NIO minister calls for a Stormont pledge but he does not cite the context of threats to devolution

News Letter editorial of Tuesday March 1 2022:

By Editorial
Monday, 28th February 2022, 11:52 pm
Updated Monday, 28th February 2022, 11:56 pm
News Letter editorial
News Letter editorial

A junior minister at the Northern Ireland Office has said that the UK government “is absolutely committed to a return to power-sharing”.

Conor Burns MP called on all parties to make a similar commitment to power-sharing before the election, and he emphasised London’s “passionate” belief that decisions taken in Northern Ireland “should be taken by people elected in Northern Ireland”.

Mr Burns is a representative with an interesting political background and his appointment to the NIO was seen as a sign of a bolstering of the government’s commitment to Northern Ireland, and the Union.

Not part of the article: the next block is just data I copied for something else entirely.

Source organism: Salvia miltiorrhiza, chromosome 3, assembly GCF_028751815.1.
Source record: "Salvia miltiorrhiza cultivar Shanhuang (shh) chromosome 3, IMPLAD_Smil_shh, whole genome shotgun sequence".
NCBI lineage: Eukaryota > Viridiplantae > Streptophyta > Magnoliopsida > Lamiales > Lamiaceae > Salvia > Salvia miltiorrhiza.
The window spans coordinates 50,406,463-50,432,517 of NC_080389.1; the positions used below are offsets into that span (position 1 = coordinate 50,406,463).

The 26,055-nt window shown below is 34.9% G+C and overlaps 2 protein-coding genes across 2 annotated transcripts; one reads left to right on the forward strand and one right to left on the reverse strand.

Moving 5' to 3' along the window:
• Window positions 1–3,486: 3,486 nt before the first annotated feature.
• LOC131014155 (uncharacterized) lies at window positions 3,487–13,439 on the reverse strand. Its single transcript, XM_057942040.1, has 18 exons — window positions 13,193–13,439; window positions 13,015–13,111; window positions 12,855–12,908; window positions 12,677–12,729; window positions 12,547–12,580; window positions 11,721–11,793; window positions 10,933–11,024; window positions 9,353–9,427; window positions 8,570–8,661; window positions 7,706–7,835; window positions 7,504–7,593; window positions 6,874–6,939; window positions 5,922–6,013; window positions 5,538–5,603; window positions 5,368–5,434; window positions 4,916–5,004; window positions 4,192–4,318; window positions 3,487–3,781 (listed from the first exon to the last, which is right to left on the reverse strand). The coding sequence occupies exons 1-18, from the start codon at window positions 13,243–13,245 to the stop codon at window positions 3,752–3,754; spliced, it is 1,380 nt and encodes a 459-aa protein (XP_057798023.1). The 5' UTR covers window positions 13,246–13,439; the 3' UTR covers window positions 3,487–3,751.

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In normal times his plea about power-sharing would be a fair one: devolution brings decision making closer to communities and enduring local government ought to be a stabilising influence on NI.

The problem in making any such pledge to Stormont is the context of the last five years.

When Sinn Fein brought down devolution in 2017 no UK minister even hinted at disapproval of such vandalism, not even when Leo Varadkar and Simon Coveney made clear their belief that the SF demand of an Irish language act be met.

In fact, after three years in which republicans were allowed to keep down devolution without a word of criticism, Julian Smith as secretary of state singled out the DUP for censure for delaying a return. Yet the party, if anything, was too hasty to agree New Decade, New Approach, with all its flaws.

Latterly, Stormont has been threatened by the Irish Sea border and the way (by the government’s own legal case) it impliedly and partially repeals the Act of Union, insofar as that foundational law ensures unfettered internal UK trade.

Neither of these scandals have been resolved: the latent threat to devolution from a political party that wants Northern Ireland to fail, or the constitutional change to appease Ireland-EU, imposed after years of warnings, almost threats, of violence if so much as CCTV was put on the land frontier.

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